Cisco PIX 7.x MPF configuration for Exchange ActiveSync

 17 Oct 2006 02:09:27 am

We recently (finally) upgraded our Microsoft Exchange server to SP2, a nice feature that adds for us WM5 folks is the Exchange Server ActiveSync Push capabilities. Basically our device sends a long lived https query to the server which waits until something new shows up (or the timeout period expires) before sending a response.

However we quickly discovered that we were not getting “pushed” the mail, but we were getting a long string of Event 3033 Application Log errors on the Exchange server (The average of the most recent [200] heartbeat intervals used by clients is less than or equal to [540].)

Our firewall configuration is a little atypical in that we are basically using 2 firewalls. A Cisco PIX (515e) directly connected with an ISA server sitting on the DMZ. Yes I realize that it’s a bit redundant to have a firewall behind the firewall, it’s this way because when we originally deployed ISA we weren’t quite comfortable yet with sticking a Windows server directly on the internet (if we were to do it again I’d stick it on the outside). Needless to say things have yet to change and for lack of a compelling reason to do so they will probably remain the same for some time to come.

Now Cisco PIXes are pretty much a staple when it comes to corporate firewalls and the default timeout for TCP connections is 60 minutes, in addition we have plenty of customers running them with Exchange and were not having issues on their end so you can imagine our confusion. I scrubbed through the ISA configuration and made sure the HTTPS timeouts were at least 45 minutes (2700 seconds), the default maximum heartbeat interval for Exchange, but they were still failing.

Fortunately one of our other engineers who is good with PIXes came up with a better way of doing it using the Modular Policy Framework (MPF), keep in mind that this only works under 7.x:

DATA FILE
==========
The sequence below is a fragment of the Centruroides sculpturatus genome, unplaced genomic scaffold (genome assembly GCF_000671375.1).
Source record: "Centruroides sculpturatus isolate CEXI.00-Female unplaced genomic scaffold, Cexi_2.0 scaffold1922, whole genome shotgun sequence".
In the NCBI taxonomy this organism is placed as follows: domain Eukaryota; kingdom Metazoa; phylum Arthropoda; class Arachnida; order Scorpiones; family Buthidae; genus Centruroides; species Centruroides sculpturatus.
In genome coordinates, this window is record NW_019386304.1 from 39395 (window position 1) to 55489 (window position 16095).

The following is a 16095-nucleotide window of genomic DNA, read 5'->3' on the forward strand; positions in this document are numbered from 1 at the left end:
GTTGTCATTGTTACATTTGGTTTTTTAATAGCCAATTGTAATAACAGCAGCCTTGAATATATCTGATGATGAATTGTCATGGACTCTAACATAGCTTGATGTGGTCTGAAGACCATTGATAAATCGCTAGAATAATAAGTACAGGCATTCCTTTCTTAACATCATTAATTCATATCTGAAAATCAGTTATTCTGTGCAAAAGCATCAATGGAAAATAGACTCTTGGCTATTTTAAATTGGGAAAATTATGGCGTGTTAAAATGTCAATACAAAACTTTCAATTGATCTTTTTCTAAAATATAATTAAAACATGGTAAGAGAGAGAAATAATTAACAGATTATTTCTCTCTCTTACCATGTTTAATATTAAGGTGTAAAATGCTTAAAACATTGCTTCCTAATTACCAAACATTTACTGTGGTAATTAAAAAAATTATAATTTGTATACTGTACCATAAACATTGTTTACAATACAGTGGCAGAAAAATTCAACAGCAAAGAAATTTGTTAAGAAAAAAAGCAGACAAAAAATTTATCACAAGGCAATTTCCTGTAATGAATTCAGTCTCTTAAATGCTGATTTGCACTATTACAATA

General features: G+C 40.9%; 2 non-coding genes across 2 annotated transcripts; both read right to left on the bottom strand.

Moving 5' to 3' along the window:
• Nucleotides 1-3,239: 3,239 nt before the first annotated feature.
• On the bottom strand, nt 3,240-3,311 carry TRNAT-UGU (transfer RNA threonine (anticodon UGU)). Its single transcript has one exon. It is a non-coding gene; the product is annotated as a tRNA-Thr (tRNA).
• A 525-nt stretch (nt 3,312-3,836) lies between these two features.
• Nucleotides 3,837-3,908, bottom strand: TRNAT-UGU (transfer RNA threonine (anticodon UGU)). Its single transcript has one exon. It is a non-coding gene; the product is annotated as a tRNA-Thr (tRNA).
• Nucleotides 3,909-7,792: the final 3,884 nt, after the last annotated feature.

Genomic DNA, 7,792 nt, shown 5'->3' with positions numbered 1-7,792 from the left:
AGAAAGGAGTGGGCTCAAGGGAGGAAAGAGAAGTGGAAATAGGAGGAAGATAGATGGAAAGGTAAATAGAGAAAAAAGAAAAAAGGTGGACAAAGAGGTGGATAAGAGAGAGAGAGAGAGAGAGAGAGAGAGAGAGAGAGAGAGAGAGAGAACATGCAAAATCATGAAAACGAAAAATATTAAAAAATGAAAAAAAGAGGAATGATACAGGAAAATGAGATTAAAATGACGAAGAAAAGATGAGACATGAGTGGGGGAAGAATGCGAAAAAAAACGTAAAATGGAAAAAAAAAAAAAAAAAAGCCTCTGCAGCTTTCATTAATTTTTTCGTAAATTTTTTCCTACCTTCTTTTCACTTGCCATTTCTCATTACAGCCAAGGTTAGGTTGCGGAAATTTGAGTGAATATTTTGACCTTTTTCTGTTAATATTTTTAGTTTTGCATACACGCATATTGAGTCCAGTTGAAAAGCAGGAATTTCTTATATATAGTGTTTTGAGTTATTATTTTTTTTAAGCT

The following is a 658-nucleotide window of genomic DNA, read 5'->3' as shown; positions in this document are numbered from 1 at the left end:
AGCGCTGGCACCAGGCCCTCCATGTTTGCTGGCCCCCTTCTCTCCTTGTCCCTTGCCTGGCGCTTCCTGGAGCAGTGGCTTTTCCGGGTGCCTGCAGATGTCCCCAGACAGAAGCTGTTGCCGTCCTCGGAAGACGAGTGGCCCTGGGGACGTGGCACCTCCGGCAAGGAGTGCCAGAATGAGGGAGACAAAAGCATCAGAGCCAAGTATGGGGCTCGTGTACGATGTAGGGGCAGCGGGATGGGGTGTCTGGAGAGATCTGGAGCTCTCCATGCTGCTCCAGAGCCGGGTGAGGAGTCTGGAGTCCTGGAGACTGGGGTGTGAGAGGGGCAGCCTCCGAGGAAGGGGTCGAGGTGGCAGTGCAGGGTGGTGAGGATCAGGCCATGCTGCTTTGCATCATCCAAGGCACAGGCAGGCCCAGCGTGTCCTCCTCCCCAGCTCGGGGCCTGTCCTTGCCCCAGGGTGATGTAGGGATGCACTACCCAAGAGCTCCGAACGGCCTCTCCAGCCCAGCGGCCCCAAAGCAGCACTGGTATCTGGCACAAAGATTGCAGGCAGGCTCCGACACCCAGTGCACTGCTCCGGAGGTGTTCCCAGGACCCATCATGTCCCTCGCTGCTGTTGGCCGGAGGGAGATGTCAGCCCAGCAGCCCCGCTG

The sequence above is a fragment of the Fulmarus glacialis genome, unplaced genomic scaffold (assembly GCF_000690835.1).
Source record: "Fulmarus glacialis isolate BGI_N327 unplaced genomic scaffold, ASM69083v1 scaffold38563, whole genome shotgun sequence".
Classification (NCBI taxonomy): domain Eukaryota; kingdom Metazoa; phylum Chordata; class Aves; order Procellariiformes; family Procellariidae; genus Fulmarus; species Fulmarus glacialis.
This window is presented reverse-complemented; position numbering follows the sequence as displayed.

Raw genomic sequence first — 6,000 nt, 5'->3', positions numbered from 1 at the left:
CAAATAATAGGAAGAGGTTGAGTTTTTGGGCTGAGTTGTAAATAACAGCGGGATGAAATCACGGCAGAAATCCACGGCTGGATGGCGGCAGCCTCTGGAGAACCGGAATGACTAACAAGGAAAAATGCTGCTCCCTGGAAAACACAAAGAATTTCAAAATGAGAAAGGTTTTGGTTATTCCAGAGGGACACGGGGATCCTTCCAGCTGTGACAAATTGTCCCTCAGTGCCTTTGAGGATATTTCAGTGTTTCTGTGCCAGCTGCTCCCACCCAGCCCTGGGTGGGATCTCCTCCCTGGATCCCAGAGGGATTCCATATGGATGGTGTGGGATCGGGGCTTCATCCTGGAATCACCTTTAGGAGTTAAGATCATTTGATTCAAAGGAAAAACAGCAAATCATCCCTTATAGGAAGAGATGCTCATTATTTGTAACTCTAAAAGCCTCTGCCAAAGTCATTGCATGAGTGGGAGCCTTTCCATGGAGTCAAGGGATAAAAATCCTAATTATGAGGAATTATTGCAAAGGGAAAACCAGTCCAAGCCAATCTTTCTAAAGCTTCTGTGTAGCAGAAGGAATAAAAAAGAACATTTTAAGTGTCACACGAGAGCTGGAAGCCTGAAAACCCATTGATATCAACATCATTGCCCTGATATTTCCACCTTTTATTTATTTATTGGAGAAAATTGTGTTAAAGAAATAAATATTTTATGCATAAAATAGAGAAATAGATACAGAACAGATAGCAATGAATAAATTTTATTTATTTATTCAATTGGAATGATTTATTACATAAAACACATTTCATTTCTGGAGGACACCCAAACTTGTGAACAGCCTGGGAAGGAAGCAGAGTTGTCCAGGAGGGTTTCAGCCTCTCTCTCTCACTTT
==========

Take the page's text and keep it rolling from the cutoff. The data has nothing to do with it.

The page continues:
class-map HTTPS
match port tcp eq https
class-map inspection_default
match default-inspection-traffic
policy-map type inspect dns migrated_dns_map_2
message-length maximum 512
policy-map global_policy
class inspection_default
inspect dns migrated_dns_map_2
inspect ftp
inspect h323 h225
inspect h323 ras
inspect netbios
inspect pptp
inspect rsh
inspect rtsp
inspect skinny
inspect sqlnet
inspect sunrpc
inspect xdmcp
inspect icmp error
inspect icmp
class HTTPS
set connection timeout tcp 0:45:00

Basically, we create a new class map for HTTPS traffic, then apply it to our policy map (“class HTTPS”) and set the timeout option to 45 minutes. Since we were unable to find a config out there (Google, etc.) relating to HTTPS timeouts with MPF I wanted to make sure to post for those of you running into similar issues.

As I mentioned we do have a lot of other clients with PIXes in front of their Exchange servers, however none with ISA on the DMZ so my hunch is that our issue may be related with this configuration. I’d love if someone else with a similar configuration could confirm/deny my theory.

Erik Szewczyk

Category : Exchange | Posted By : Erik | Comments [2] | Trackbacks [0]


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Could you elaborate a bit?

By : Glen @ Time : 27 Oct 2006 01:59:08 pm :

Thanks for the article. I'm a bit confused as to why you need to create a specific timeout for HTTPS of 45 minutes if the Pix default is 1 hour?

TCP Timeout

By : Erik Szewczyk @ Time : 27 Oct 2006 02:13:17 pm : Email : Home

The default TCP connection timeout for Cisco Pixes is 60 minutes. It can be altered using the timeout xlate command:
timeout xlate hh:mm:ss

You can also do a show xlate to see how it is currently configured.

The problem was even though our xlate timeout was set to 60 minutes the TCP connections back through our ISA server were getting dropped (hence the 3033 errors on the Exchange server).

To ensure that our HTTPS connections would live up to 45 minutes (which is the default maximum heartbeat lifetime set in Exchange) we used the MPF to create a custom class specifically for HTTPS traffic.

Hope that makes a little more sense,

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